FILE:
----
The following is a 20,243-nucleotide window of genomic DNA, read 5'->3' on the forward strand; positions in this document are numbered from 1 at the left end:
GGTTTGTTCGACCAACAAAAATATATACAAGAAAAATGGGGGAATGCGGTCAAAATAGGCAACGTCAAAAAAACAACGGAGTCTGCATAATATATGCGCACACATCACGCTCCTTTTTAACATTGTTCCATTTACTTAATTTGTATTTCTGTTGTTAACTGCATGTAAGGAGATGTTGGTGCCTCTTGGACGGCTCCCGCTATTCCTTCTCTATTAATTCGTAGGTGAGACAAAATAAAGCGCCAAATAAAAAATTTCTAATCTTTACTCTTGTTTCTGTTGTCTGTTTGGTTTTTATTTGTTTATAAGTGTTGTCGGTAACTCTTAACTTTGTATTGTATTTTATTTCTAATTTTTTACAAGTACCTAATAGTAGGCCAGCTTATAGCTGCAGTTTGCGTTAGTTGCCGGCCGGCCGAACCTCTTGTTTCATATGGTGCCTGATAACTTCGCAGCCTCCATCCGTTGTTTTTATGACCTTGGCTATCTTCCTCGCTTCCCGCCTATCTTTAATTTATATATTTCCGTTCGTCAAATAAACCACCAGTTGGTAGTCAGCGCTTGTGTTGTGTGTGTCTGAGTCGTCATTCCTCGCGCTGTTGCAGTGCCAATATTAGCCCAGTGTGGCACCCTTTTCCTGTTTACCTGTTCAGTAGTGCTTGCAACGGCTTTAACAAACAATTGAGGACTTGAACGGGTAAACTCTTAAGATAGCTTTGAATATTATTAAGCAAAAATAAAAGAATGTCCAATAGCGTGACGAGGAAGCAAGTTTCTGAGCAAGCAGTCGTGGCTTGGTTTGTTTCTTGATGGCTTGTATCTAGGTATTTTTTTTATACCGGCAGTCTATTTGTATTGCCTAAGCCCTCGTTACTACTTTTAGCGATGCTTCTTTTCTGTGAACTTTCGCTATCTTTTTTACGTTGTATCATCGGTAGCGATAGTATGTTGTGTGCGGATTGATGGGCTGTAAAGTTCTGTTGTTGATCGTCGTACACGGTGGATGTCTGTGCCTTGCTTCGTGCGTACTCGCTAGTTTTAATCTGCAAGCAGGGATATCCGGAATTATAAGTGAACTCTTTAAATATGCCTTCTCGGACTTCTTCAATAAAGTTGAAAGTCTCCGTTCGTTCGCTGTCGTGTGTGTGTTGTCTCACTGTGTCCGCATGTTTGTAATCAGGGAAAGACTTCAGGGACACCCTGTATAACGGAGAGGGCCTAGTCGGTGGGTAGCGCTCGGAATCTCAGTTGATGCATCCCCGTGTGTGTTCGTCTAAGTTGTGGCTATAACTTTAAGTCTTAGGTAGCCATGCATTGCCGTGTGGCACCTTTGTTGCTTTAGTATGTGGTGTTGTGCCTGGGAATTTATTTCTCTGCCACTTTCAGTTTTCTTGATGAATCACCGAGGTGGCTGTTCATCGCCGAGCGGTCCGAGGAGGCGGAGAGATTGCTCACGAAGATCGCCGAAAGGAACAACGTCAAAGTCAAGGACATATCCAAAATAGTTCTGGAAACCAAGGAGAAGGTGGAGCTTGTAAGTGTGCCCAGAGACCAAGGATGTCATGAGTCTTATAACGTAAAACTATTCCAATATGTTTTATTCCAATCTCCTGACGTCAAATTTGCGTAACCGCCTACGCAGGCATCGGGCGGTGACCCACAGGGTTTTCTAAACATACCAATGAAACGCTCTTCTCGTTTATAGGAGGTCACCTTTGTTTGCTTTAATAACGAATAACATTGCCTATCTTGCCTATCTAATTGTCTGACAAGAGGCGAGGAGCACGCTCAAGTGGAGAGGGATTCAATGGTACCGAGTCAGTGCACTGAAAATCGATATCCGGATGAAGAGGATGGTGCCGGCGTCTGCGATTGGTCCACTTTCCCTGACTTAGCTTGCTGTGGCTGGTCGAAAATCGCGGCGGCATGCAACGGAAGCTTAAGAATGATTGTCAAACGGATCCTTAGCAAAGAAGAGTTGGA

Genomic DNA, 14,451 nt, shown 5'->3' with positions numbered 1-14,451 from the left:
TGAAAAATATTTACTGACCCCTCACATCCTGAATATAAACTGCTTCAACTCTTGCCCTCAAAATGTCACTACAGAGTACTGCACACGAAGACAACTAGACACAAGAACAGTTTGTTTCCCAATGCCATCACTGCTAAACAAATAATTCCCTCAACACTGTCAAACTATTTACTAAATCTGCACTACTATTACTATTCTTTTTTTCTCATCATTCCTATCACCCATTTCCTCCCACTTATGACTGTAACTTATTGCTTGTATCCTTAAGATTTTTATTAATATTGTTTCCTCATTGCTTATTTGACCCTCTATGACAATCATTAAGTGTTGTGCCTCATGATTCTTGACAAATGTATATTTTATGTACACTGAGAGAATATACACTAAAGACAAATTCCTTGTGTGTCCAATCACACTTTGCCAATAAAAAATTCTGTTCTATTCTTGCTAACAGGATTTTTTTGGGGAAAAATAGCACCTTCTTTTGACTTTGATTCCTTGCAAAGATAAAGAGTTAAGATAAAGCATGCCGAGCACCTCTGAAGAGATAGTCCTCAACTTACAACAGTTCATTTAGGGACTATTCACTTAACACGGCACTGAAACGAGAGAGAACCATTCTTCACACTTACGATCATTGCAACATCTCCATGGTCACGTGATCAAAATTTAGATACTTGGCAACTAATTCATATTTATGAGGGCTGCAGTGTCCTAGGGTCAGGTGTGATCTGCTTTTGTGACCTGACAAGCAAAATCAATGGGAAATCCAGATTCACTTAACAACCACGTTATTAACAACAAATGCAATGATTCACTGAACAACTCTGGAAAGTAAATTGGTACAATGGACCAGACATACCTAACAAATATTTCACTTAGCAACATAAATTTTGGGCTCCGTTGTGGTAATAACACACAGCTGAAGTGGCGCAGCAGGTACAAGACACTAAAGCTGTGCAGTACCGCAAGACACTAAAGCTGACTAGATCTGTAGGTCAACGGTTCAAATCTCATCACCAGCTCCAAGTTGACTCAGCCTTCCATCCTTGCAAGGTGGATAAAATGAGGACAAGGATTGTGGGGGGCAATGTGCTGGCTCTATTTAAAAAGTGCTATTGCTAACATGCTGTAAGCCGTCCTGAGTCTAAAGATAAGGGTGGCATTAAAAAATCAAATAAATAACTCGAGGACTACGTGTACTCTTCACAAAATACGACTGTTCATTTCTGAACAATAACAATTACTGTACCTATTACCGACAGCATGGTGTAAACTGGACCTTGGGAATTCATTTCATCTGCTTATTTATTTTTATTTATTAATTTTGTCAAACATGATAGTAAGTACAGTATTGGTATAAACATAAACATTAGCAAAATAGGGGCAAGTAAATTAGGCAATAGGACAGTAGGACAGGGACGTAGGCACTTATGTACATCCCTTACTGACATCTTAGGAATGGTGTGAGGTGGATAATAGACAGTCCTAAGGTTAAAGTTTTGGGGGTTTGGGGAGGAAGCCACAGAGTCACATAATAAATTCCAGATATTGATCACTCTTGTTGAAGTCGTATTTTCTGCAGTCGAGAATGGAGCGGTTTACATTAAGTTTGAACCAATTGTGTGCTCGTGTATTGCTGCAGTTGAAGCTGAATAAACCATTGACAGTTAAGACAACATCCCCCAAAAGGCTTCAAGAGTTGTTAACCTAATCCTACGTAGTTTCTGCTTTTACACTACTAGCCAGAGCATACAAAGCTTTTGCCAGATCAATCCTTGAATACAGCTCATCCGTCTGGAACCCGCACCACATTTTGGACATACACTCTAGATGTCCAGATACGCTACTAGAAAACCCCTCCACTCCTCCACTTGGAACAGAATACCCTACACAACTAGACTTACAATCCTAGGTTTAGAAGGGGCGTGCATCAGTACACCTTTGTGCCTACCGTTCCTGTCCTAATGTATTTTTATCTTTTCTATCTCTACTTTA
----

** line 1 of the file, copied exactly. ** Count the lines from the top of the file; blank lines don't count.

The following is a 20,243-nucleotide window of genomic DNA, read 5'->3' on the forward strand; positions in this document are numbered from 1 at the left end: